When I grow up, I want to write novels like this one. Quirky, original, spooky, poignant, and beautifully written, Swamplandia! is about the Bigtree family, the proprietors of failing alligator theme park in Florida. Ava, the thirteen-year old protagonist and aspiring world-champion alligator wrestler, aspires to save the park after the death of her mother. Meanwhile, her sister Osceola falls in love with the ghost of a dredgeman from the 1920s. Each sentence is a work of art. Swamplandia! was one of three finalists for the 2012 Pulitzer Prize, though no prize was ultimately awarded because the judges couldn’t agree. How messed up is that?


Best Historical Fiction

Winter of the WorldWinter of the World by Ken Follett

Book two in the Century Trilogy, Winter of the World picks up where book one (Fall of Giants) left off. Five interrelated families—American, German, Russian, English, Welsh— experience the rise of Hitler through World War II, and the dawn of the atomic age. Follett is the macdaddy of research, and I’m in awe of his ability to both educate and thoroughly entertain with this impossible to put down novel.




Best Thriller

Gone girlGone Girl by Gillian Flynn

Holy page-turner, Batman! Both my husband and I read this book in three days flat. It’s the story of a marriage gone very, very wrong. A he-said versus she-said, with careening plot turns and twisted characters. This highly original novel dominated the NY Times bestseller list for most of the year, and it’s soon to be a movie produced by Reese Witherspoon. (Here’s my eensy six degrees of separation to the amazing Gillian Flynn — we share the same agent. Meep!)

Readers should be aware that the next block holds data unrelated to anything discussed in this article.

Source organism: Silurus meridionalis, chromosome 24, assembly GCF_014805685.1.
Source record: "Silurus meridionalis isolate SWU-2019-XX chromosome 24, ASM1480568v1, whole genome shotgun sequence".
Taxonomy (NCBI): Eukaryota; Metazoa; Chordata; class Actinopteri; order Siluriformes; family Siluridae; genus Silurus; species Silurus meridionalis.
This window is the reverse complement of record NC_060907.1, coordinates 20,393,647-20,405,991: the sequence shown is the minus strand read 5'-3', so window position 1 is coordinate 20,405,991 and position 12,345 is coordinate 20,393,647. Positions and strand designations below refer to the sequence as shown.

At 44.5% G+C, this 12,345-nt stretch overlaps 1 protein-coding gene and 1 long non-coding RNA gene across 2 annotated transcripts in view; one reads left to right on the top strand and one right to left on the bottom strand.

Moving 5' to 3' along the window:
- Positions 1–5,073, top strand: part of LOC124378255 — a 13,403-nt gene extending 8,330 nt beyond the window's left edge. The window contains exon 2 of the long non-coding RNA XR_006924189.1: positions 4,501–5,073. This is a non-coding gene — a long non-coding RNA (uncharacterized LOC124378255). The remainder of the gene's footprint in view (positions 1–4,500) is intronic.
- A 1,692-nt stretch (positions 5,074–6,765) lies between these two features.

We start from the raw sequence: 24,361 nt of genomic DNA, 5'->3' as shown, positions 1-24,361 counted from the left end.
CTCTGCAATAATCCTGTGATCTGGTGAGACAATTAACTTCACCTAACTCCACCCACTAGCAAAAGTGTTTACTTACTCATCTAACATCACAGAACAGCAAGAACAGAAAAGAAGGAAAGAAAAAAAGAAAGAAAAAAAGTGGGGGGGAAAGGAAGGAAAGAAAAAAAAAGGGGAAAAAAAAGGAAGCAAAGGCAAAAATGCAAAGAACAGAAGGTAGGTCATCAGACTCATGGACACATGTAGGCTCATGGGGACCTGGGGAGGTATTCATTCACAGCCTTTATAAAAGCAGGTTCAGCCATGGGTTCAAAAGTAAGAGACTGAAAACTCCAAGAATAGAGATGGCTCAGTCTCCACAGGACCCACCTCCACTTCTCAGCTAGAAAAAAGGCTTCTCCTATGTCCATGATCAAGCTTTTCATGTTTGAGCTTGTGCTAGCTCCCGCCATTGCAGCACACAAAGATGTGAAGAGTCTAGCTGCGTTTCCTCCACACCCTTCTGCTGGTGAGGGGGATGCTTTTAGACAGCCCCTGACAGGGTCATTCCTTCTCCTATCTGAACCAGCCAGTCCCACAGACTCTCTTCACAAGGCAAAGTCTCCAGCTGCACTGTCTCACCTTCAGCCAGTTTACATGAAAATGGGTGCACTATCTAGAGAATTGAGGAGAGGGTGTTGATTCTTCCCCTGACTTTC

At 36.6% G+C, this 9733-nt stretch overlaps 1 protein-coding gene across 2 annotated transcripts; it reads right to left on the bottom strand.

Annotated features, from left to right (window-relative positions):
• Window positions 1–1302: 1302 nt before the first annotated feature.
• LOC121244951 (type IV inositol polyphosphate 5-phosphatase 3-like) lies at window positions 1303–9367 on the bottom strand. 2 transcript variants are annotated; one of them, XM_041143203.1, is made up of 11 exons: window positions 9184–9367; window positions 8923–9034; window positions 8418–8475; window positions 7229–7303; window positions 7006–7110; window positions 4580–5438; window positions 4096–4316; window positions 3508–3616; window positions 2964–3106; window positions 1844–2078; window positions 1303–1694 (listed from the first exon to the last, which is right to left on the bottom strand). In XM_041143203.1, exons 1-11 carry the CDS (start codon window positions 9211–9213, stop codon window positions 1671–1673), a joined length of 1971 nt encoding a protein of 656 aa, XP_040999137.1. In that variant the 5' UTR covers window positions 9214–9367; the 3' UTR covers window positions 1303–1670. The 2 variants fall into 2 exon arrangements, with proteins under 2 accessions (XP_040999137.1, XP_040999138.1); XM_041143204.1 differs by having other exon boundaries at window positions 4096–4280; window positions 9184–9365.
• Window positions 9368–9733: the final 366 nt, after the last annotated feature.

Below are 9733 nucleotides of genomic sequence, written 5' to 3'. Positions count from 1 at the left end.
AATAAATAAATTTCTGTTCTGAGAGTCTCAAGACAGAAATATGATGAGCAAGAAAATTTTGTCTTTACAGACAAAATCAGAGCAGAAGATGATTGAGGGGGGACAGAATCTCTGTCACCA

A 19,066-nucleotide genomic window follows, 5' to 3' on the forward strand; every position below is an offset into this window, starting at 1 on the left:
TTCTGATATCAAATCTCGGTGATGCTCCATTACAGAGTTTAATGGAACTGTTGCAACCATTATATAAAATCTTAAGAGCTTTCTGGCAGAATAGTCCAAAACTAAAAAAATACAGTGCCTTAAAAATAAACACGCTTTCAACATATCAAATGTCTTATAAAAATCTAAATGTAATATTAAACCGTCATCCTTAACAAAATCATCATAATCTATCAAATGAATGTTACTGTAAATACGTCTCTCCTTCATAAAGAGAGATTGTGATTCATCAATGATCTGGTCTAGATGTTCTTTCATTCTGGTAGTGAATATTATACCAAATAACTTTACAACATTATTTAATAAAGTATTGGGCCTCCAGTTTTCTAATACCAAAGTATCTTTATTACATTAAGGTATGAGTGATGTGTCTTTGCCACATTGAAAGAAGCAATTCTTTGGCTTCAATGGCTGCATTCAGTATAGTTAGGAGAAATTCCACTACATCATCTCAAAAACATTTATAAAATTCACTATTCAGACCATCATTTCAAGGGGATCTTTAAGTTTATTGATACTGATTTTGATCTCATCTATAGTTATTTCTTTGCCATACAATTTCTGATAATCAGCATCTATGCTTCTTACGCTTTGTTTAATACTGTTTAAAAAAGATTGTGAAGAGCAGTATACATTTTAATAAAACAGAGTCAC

Best Fantasy

Night CircusThe Night Circus by Erin Morgenstern

This ethereal circus arrives unannounced in the night, and features a fierce competition between rival magicians, Celia and Marco, who were raised to ruin each other. Problem is, they fall in love. The Night Circus reads like a Cirque du Soleil production, full of mystery and beauty and magic.





Best Young Adult (A TIE!)

PerksThe Perks of Being a Wallflower by Stephen Chbosky

I’m only about ten years late in jumping on the bandwagon of this gorgeous book about an awkward freshman’s unique perspective on high school, friends, and love. The book was so genius, I opted not to watch the movie, fearing it could do nothing but disappoint.






Will GraysonWill Grayson, Will Grayson by John Green and David Leviathan

This is a wild book about two very different teens – both named Will Grayson – and how their lives careen together in a wildly hysterical and meaningful way. It’s a feel good read that culminates in an epic musical, and it’s also an amazing study in voice for writers.






Best Middle Grade

Kane ChroniclesThe Kane Chronicles series by Rick Riordan

For the younger readers on your list, my ten-year old son highly recommends this series. Sam can’t put these big, honking novels down, which makes his mama very happy. Based on Egyptian mythology, the Kane siblings discover they’re part of a magical line descended from Ramses the Great. Rick Riordan used to teach middle school, and said that the only thing more popular with his students than ancient Greece was ancient Egypt. He’s the best selling author of the Percy Jackson series, and he sure knows his audience.